Back in October 2005 this Spy Blog article Terrorism Bill 2005 - part 2 of our comments asked:
Why is there any need for regulation in this area at all ? The existing Acceptable Use Policies of all UK website operators, for example, already means that there are no public "terrorist websites" operating from servers within the United Kingdom.
If the intention is to somehow stop impressionable people from falling into the clutches of terrorist recruiters, then this is already as effective as it will ever be.
If people are already moving within extremist circles, then private websites, especially those hosted abroad, are beyond the competence and legal jurisdiction of the Home Office or the UK Police.
Any attempts to "disrupt" these systems, such as those hosted in, say China, could easily be interpreted as "cyber war", which would damage the UK economy far more than the slight, temporary effect that "disruption" of such sites would have on the terrorists. It would also remove the opportunity for covert surveillance of such "honeypots" for intelligence gathering purposes.
It now turns out that this inept Labour Government's scaremongering and controversial Terrorism Act 2006 section 3 Application of ss. 1 and 2 to internet activity etc.. internet censorship powers, which relate to section 1 "Encouragement of terrorism" and / or section 2. "Dissemination of terrorist publications", have never actually been invoked.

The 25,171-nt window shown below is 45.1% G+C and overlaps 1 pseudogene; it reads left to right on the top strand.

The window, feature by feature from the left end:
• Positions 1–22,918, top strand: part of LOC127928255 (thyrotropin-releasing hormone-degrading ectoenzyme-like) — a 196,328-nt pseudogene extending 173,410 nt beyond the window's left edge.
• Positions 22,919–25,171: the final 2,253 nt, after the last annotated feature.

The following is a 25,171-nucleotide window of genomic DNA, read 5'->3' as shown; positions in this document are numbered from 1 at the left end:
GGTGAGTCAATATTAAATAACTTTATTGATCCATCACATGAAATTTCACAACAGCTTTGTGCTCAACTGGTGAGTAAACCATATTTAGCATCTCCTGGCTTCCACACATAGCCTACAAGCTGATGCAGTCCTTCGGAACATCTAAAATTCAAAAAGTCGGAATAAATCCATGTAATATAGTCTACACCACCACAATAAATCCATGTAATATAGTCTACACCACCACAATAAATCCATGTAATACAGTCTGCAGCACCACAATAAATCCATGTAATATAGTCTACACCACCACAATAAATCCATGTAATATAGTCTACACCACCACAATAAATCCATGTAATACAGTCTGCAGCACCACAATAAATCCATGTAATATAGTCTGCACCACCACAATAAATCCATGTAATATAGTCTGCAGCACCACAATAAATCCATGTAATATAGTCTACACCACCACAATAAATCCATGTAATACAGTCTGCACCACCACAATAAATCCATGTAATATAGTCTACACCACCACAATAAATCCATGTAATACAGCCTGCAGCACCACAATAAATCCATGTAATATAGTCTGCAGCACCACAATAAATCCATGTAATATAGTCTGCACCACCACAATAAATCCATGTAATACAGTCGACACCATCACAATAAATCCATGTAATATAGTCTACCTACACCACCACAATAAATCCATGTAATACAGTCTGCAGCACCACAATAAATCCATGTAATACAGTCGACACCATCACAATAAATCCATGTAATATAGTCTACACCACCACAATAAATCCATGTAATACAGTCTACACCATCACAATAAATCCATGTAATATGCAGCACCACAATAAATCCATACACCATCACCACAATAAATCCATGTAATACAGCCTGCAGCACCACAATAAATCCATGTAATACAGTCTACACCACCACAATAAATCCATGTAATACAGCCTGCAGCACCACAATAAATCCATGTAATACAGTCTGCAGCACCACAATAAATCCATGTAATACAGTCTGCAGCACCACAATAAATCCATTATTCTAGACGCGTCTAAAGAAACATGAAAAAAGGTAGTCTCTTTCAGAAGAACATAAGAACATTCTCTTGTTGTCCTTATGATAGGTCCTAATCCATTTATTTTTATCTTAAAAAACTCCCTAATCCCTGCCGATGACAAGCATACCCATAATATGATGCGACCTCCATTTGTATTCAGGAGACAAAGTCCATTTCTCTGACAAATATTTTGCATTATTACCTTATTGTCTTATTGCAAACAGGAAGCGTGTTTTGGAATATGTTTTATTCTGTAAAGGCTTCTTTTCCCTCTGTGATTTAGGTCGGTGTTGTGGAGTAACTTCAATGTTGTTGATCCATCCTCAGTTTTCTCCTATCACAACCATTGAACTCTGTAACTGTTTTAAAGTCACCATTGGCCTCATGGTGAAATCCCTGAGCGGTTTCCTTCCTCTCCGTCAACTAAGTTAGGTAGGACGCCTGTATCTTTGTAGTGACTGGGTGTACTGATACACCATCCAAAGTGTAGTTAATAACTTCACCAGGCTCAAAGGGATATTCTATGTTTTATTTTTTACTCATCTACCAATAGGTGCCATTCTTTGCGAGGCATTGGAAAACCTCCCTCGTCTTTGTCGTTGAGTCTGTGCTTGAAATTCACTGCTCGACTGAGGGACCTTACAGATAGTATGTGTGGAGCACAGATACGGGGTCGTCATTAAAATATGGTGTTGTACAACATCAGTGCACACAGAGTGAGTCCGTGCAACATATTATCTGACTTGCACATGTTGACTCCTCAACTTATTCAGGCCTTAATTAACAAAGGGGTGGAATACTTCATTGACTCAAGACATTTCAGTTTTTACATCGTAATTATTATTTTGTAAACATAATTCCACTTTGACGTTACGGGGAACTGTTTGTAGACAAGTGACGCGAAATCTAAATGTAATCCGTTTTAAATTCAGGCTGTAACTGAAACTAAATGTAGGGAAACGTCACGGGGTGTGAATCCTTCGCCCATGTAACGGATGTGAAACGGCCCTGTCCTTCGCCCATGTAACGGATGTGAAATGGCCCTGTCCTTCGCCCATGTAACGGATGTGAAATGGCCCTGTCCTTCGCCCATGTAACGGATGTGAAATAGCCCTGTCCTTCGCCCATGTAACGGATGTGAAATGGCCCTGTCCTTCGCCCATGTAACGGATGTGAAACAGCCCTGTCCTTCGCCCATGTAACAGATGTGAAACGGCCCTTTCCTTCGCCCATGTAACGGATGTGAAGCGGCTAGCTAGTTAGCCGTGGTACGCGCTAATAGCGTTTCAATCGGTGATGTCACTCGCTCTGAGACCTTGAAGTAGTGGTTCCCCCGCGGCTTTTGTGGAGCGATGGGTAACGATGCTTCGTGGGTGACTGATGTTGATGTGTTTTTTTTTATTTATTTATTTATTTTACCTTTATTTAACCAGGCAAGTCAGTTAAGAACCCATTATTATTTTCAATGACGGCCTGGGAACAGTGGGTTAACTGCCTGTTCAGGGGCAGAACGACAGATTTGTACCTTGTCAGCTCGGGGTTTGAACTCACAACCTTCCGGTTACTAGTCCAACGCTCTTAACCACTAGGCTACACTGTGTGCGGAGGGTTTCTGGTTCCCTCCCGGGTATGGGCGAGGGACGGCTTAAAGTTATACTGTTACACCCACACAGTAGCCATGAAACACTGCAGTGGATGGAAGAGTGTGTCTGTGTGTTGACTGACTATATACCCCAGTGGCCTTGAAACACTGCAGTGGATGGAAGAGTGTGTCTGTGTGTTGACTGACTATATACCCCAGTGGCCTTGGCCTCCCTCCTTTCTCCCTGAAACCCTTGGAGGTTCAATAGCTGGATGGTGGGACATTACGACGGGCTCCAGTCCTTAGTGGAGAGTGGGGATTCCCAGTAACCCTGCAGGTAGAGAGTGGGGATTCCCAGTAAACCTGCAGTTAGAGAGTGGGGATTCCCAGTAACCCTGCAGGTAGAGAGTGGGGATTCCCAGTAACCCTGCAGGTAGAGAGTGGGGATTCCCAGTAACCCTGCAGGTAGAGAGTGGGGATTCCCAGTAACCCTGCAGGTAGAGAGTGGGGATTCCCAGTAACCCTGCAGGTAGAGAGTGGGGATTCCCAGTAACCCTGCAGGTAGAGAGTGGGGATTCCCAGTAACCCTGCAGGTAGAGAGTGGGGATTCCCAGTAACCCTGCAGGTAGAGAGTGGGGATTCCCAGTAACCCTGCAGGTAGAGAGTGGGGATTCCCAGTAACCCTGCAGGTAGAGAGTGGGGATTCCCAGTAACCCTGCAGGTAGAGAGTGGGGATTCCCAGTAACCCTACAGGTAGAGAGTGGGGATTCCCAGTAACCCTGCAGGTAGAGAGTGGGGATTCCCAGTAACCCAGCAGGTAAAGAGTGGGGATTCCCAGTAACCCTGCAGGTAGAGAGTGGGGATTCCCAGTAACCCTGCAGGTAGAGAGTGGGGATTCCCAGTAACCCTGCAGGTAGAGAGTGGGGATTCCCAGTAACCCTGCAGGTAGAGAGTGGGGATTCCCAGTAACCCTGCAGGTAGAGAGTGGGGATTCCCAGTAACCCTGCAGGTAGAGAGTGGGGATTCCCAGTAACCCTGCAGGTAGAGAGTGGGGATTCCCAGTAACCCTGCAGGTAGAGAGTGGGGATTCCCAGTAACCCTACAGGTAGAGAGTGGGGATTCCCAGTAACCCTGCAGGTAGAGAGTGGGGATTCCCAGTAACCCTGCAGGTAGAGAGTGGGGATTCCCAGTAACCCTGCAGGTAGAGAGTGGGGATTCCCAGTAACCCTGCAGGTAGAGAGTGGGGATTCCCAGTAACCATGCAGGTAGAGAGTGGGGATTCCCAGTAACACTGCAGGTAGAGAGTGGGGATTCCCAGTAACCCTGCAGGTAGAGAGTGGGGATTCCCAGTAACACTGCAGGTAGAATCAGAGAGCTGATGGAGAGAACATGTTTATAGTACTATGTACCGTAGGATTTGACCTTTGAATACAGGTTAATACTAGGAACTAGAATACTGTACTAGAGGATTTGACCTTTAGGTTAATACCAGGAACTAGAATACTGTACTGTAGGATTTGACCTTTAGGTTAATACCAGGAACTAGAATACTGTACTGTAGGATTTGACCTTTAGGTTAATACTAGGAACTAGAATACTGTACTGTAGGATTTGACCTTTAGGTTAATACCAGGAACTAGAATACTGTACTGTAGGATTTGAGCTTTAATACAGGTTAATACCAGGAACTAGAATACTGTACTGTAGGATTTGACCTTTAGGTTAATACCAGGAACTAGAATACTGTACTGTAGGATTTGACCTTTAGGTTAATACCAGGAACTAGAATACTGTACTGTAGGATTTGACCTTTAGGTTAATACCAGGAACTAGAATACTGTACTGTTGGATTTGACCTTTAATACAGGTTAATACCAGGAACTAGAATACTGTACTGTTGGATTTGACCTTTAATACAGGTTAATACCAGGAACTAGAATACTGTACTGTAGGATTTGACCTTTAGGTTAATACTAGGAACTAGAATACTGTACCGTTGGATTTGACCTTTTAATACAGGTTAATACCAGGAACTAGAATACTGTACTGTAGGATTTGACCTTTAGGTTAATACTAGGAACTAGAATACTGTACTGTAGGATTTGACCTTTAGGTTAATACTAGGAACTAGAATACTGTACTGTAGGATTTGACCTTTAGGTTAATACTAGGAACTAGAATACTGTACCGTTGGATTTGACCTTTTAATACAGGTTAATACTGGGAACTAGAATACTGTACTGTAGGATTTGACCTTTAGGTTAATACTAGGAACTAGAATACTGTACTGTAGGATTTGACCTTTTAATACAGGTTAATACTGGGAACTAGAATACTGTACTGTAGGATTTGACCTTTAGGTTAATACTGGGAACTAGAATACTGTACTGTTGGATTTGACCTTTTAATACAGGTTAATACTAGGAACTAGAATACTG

House of Lords
Written answers and statements, 10 February 2010
Baroness Warsi (Shadow Minister (Community Cohesion and Social Action), Communities and Local Government; Conservative)
To ask Her Majesty's Government how many times the police have used powers under section 3 of the Terrorism Act 2006 to seek the removal or modification of unlawful terrorist-related material from the internet in each of the last six months.
Lord West of Spithead (Parliamentary Under-Secretary (Security and Counter-terrorism), Home Office; Labour)
The Home Office and ACPO (TAM) have set up a new unit, the Counter Terrorism Internet Referral Unit (CTIRU), which was launched in a pilot capacity on 1 February 2010. The CTIRU is responsible for the co-ordination and execution of voluntary and Section 3 take-down notices. Further details on the CTIRU, including statistics regarding take-downs, will be available in due course.
To date, the preferred route for removing potentially unlawful terrorist content is through informal contact between the police and the internet service provider. This approach has proved effective. As a result, it has not been necessary to use the formal powers given under the Terrorism Act 2006 to seek the removal or modification of unlawful terrorist-related material from the internet.
Note the creation of Yet Another Unaccountable Bureaucratic Quango, the Counter Terrorism Internet Referral Unit (CTIRU)
The legal powers under the Terrorism Act 2006, were, typically, and totally unnecessarily, made available to any Police Constable, no matter how ill trained, or ignorant of the internet or of free speech or religious freedom issues.
Why did the original legislation not restrict these legal power only to members of a properly trained unit, dedicated full time to the task, as, hopefully the CTIRU now is ?
Before the Terrorism Act 2006, UK based internet and telecommunications companies always cooperated voluntarily with the Police, and they appear to have done so since.
Before the Terrorism Act 2006, foreign based internet companies had no obligation to cooperate and neither do they now.
What was the point of it all ?
Why not simply repeal this Act, with no loss in effectiveness whatsoever against real terrorists, and thereby nullifying somewhat, the propaganda victory which these repressive powers handed to the terrorists ?